Beyond the inexcusable yet understandable professional incompetence in a relatively new market, there is still sturdy inertia behind the misplaced notion that throwing in the towel or tapping to strikes is somehow cowardly or worthy of ridicule. I hate to be this cliché about it, but stepping into a cage to fight another person requires wells of courage that most of us will never dig deep enough to find. As much as I relish in the metaphorical value and concrete dynamism of professional fighting, there comes a point when unimpeded punches to a man flat on his back or stomach is too much to enjoy. I’d like to maintain some sort of moral high ground over backyard felony fights, whose seedy thrills are best reserved for early AM insomnia -- and in close proximity to a shower.
No, removing a fighter from harm’s way is as courageous as helping him get there, maybe more so because it requires a more nuanced type of courage: humility. I don’t fault the fighters for pushing themselves until someone intervenes; that’s what they train their bodies and minds to do. The onus then is on the corner to call the fight, should the ref drop the ball. In the case of Lombard, it is particularly perplexing since he returned to the corner in between rounds two and three, and none of his coaches thought it necessary to tell him he’d had enough. I understand wanting to give your fighter every opportunity to win, but more important is giving him the opportunity to avoid taking unnecessary punishment. A properly functioning brain is so much more valuable than a victory.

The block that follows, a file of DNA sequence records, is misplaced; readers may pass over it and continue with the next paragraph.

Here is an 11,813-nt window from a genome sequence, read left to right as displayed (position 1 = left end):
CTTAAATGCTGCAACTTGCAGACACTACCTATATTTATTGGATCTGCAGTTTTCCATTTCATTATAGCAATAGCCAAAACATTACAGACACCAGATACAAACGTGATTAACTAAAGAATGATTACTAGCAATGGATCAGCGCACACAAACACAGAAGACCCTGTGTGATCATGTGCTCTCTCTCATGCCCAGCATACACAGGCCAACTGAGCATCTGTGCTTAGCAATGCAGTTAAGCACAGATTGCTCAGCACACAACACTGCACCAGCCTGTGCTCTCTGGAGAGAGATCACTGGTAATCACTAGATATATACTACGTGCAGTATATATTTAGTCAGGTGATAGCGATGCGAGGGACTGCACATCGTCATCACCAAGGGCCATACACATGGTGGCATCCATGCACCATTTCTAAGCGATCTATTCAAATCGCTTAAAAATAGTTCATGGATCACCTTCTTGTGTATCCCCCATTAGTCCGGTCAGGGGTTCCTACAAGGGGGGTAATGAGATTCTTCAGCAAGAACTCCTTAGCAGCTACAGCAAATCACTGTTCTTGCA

Contrast that with the headlining fight, where Hunt was both lucky and gracious enough to be able to see how out-of-it Frank Mir was and skip the perfunctory follow-up strikes to get the ref time to intervene. Longevity in this sport is still a nebulous phenomenon, but it is common sense to think that it is more attainable when the amount of extra damage fighters absorb is minimized as much as possible.
I’m not casting judgment on anyone. It was an exciting fight, both in the narrative elements of a back-from-the-brink win for Magny and the all-around action itself. We watch this sport because of -- not in spite of -- its built-in violence. The speechless excitement I felt watching Joo Hwan Kim slam Jung Bum Choi into unconsciousness at Top Fighting Championship 10 on Saturday in Seoul is exactly what fans want to see, and it was no less dangerous than a constant barrage of mounted punches from Magny. I’m no saint, but I still would not allow a friend, student or training partner to take punishment like that on my watch.
Although there are moral and political undercurrents to this, the heart of it all is simple and pragmatic: Protect the fighters who put it all on the line for our entertainment. This is not ancient Rome, and a little mercy goes a long way. It’s not like they’re getting paid that well, anyway.
Hailing from Kailua, Hawai’i, Eric Stinton has been contributing to Sherdog since 2014. He received his BFA in Creative Writing from Chapman University and graduate degree in Special Education from University of Hawai’i. He is an occasional columnist for Honolulu Civil Beat, and his work has also appeared in The Classical. You can find his writing at ericstinton.com. He currently lives in Seoul with his fiancé and dachshund.